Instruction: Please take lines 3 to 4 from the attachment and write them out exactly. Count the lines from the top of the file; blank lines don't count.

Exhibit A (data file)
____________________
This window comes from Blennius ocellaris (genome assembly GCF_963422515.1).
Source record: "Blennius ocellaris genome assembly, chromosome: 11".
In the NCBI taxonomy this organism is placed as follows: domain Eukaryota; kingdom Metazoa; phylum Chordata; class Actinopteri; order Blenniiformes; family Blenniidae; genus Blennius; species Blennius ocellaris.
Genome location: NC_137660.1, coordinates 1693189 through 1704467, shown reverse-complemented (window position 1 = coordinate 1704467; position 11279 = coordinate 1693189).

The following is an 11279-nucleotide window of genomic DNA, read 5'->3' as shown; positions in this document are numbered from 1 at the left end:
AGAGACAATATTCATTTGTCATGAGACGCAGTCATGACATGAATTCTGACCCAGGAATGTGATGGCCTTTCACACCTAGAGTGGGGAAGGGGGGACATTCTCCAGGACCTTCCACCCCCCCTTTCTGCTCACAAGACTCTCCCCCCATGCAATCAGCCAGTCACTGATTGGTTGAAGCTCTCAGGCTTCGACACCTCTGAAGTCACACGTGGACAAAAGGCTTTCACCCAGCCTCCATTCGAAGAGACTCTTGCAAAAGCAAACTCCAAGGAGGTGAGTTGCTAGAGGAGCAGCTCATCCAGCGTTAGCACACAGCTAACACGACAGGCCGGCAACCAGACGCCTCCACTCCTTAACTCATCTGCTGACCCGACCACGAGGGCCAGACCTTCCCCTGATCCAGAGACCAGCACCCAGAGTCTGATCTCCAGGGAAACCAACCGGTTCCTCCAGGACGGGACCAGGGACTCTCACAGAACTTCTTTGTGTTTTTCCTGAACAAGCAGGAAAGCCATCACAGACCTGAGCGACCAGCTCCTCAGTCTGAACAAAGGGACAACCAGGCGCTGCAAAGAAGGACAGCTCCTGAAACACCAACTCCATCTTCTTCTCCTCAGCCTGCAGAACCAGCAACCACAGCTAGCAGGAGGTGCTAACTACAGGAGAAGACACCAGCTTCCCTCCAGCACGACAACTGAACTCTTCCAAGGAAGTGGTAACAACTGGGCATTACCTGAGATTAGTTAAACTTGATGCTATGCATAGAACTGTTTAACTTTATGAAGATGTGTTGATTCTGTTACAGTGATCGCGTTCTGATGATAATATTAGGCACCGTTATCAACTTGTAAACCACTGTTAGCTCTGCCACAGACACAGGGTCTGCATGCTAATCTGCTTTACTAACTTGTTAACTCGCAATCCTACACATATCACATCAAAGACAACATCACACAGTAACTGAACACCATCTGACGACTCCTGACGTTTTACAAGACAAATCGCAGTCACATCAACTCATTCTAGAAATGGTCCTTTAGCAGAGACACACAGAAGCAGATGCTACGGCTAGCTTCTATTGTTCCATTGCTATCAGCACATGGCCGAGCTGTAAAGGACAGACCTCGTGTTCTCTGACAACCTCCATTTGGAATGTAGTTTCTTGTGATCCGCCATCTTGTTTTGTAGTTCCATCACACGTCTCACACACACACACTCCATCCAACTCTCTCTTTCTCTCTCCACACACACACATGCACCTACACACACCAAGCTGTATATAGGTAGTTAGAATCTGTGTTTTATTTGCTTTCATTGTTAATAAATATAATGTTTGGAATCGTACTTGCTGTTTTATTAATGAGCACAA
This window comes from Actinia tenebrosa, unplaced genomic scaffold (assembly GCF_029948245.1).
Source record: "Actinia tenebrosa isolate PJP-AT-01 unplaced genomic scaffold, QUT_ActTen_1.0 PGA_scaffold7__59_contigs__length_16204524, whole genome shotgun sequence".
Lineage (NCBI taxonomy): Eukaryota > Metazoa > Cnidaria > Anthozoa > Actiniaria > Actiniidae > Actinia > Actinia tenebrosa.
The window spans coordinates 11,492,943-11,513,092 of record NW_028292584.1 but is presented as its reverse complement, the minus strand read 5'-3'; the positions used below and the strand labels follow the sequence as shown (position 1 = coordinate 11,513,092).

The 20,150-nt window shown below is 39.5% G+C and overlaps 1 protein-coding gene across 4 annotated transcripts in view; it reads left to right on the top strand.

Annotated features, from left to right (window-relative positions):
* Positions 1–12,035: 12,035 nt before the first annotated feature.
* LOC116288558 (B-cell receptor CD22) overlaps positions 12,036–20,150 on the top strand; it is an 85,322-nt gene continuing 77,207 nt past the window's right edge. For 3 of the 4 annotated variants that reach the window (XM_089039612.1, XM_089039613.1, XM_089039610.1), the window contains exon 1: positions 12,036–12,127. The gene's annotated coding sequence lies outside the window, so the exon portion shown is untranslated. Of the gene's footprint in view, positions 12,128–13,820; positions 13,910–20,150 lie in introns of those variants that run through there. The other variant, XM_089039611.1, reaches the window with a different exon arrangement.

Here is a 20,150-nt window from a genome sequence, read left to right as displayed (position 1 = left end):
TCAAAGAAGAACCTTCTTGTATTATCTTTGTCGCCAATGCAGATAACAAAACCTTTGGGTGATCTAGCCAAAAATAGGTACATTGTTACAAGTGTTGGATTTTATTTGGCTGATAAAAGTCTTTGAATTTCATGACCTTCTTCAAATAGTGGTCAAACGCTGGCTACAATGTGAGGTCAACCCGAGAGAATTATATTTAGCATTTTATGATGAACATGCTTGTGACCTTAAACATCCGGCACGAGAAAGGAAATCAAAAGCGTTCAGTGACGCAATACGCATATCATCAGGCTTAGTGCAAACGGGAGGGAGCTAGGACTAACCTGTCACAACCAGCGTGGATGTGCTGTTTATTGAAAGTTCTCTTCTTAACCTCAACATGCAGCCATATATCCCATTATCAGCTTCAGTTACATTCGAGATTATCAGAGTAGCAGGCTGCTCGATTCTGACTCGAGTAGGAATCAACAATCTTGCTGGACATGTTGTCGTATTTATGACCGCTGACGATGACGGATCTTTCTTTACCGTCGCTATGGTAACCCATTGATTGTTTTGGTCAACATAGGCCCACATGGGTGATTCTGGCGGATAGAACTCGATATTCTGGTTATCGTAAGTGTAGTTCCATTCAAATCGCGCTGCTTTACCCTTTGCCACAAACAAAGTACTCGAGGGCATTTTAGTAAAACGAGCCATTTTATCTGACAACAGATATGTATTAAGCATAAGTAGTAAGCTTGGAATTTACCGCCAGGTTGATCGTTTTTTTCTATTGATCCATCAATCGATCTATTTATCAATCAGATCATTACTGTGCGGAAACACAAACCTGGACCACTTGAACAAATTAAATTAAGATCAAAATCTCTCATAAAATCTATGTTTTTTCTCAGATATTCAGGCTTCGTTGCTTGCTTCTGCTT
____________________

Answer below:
In the NCBI taxonomy this organism is placed as follows: domain Eukaryota; kingdom Metazoa; phylum Chordata; class Actinopteri; order Blenniiformes; family Blenniidae; genus Blennius; species Blennius ocellaris.
Genome location: NC_137660.1, coordinates 1693189 through 1704467, shown reverse-complemented (window position 1 = coordinate 1704467; position 11279 = coordinate 1693189).